One can still hear remnants of 79-year-old Dr. Juris M. Macs’ Latvian roots when he speaks, although he has not lived there since he was a boy.
At age 10 his family was forced from its home there and then endured a displaced persons camp for four years. He then came to Washington state after his father, a Lutheran minister, got a guarantee of a job on a berry farm in Auburn for one year — allowing the family to start over.
Macs, who spoke little English at the time, said he acclimated fast.
“We came in early July and I’d learned a lot of the language by the time September rolled around,” he said.
He became enthusiastic about biology and chemistry, delving into both at the College of Puget Sound, where he graduated in 1958. While in medical school at the University of Washington, Macs was still exploring both, spending a lot of his time researching single brain cell electrical activity.
Two things pushed him toward the career in surgery that he still maintains today. The first was his internship at University of Minnesota Hospitals beginning in 1965.
“I fell in love with general surgery,” he said. “And lost the love of sticking electrodes in the brains of cats.”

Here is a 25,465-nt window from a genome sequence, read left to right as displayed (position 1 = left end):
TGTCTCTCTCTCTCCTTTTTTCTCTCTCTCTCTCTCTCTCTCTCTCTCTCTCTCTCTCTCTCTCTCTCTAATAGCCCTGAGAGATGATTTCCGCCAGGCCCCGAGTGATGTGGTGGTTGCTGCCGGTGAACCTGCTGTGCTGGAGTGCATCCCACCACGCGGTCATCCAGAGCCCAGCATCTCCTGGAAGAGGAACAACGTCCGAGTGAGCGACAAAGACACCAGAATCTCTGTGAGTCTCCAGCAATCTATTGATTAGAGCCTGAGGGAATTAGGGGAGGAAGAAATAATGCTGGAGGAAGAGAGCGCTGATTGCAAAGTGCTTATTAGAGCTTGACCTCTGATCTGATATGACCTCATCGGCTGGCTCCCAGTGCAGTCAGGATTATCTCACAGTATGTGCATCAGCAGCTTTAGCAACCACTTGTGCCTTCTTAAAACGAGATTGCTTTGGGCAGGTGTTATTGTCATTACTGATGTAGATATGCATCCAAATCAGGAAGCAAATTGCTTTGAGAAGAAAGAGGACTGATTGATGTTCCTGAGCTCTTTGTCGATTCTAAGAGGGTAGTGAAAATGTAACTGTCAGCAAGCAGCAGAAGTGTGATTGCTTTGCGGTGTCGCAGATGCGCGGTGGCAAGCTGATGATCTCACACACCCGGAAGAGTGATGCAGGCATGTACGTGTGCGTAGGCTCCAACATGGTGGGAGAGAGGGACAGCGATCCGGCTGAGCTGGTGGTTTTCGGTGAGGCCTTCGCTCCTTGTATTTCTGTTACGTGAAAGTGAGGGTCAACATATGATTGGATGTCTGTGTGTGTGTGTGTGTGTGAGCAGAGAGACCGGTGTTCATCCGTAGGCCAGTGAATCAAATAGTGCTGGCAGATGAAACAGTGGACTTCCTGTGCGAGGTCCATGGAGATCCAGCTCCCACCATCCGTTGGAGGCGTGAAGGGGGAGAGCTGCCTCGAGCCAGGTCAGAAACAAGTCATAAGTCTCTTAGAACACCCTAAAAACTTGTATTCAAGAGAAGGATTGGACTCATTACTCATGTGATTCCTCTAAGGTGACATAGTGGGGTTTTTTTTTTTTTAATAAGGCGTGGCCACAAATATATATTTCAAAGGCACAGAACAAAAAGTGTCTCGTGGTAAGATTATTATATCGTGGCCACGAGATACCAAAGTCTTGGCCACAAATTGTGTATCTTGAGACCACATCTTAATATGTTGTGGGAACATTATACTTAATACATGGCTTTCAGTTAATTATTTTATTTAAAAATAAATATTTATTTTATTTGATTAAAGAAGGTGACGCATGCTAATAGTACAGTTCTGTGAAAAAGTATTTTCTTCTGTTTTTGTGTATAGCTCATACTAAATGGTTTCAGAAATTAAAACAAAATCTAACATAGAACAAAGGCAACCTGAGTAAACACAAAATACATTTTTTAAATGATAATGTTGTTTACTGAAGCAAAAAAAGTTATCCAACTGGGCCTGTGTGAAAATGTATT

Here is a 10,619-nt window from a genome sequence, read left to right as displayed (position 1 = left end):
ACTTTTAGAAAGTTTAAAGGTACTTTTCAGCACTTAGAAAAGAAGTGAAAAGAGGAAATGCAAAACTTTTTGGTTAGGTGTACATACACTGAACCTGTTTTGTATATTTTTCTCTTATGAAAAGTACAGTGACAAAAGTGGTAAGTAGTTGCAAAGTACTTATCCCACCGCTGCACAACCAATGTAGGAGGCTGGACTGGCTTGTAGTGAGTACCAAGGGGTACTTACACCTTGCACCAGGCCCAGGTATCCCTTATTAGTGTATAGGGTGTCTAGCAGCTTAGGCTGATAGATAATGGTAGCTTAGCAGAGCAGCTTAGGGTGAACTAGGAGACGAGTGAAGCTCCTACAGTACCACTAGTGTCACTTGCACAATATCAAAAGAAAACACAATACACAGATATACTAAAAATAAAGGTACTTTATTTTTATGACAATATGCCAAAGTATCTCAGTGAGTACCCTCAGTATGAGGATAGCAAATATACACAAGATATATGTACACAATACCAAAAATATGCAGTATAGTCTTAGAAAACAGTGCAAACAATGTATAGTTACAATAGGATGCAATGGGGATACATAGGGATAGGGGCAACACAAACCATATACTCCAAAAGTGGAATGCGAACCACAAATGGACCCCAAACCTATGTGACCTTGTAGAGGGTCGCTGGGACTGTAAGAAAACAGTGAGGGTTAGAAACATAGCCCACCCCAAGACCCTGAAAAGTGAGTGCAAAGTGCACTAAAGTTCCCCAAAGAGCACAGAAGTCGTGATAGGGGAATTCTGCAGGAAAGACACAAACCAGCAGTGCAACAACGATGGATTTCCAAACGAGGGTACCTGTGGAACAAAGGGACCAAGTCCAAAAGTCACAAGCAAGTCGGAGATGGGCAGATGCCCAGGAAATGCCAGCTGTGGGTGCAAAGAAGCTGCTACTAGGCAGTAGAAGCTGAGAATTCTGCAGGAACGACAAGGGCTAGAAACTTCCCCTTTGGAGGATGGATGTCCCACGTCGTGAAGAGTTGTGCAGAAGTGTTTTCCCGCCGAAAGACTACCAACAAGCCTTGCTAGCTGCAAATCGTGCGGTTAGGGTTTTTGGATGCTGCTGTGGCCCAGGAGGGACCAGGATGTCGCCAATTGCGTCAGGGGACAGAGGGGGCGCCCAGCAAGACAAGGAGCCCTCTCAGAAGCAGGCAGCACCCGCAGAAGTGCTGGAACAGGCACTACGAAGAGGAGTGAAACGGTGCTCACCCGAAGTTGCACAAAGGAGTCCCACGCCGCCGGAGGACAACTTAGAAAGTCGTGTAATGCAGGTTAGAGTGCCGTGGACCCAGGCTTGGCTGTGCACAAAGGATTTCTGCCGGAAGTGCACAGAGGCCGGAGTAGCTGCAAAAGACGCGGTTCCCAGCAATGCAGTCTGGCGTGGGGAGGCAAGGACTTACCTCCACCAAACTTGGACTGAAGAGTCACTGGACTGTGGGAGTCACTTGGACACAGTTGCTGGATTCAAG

The second, he said, was the Vietnam War. Despite his dislike of communists, stemming from his family’s experiences in Latvia and the fact that he had been in the National Guard since high school, he said as soon as he received his M. D. draft notice, he could not see the point in going to war.
“I became a draft dodger,” he said, adding he then applied for public health service, requesting a posting in Alaska or the Southwest — but was instead sent to Chicago.
While it was a good learning experience, he was disenchanted with aspects of city life, particularly the traffic.
“I said I don’t want that.” He then applied to re-enter academic medicine and participated in a training program for surgery in rural communities. He served in Bakersfield, Calif., for his residency from 1965 until 1969 when he transferred to Aberdeen.
An outdoorsman, Macs said he had hiked, fished and hunted on the Olympic Peninsula many times and knew of the area. After a classmate in Olympia told him to consider Aberdeen — where he said there was need for new physicians — Macs agreed and found his place here, bringing along his children and then-wife.